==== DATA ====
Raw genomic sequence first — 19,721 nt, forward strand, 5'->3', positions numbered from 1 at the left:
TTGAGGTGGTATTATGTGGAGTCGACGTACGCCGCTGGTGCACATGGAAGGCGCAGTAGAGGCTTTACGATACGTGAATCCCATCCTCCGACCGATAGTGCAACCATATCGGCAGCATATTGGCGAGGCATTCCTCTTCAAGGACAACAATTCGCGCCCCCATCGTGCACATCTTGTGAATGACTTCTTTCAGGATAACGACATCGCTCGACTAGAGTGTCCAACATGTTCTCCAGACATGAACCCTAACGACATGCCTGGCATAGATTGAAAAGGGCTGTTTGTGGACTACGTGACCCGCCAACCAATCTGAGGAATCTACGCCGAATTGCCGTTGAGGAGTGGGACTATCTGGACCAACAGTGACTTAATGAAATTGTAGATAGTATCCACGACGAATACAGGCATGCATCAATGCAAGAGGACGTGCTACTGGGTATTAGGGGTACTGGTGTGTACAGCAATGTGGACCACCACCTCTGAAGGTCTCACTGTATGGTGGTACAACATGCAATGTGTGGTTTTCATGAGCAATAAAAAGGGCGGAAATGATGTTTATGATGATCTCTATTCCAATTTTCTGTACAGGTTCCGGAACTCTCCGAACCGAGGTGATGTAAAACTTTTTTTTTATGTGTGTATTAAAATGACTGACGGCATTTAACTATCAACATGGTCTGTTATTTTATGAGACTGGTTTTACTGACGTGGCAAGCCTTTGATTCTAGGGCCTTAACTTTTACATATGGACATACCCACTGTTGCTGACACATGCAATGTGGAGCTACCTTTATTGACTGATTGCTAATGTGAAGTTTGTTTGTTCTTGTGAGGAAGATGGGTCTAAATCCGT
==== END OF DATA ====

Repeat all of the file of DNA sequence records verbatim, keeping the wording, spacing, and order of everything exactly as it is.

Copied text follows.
Raw genomic sequence first — 19,721 nt, forward strand, 5'->3', positions numbered from 1 at the left:
TTGAGGTGGTATTATGTGGAGTCGACGTACGCCGCTGGTGCACATGGAAGGCGCAGTAGAGGCTTTACGATACGTGAATCCCATCCTCCGACCGATAGTGCAACCATATCGGCAGCATATTGGCGAGGCATTCCTCTTCAAGGACAACAATTCGCGCCCCCATCGTGCACATCTTGTGAATGACTTCTTTCAGGATAACGACATCGCTCGACTAGAGTGTCCAACATGTTCTCCAGACATGAACCCTAACGACATGCCTGGCATAGATTGAAAAGGGCTGTTTGTGGACTACGTGACCCGCCAACCAATCTGAGGAATCTACGCCGAATTGCCGTTGAGGAGTGGGACTATCTGGACCAACAGTGACTTAATGAAATTGTAGATAGTATCCACGACGAATACAGGCATGCATCAATGCAAGAGGACGTGCTACTGGGTATTAGGGGTACTGGTGTGTACAGCAATGTGGACCACCACCTCTGAAGGTCTCACTGTATGGTGGTACAACATGCAATGTGTGGTTTTCATGAGCAATAAAAAGGGCGGAAATGATGTTTATGATGATCTCTATTCCAATTTTCTGTACAGGTTCCGGAACTCTCCGAACCGAGGTGATGTAAAACTTTTTTTTTATGTGTGTATTAAAATGACTGACGGCATTTAACTATCAACATGGTCTGTTATTTTATGAGACTGGTTTTACTGACGTGGCAAGCCTTTGATTCTAGGGCCTTAACTTTTACATATGGACATACCCACTGTTGCTGACACATGCAATGTGGAGCTACCTTTATTGACTGATTGCTAATGTGAAGTTTGTTTGTTCTTGTGAGGAAGATGGGTCTAAATCCGT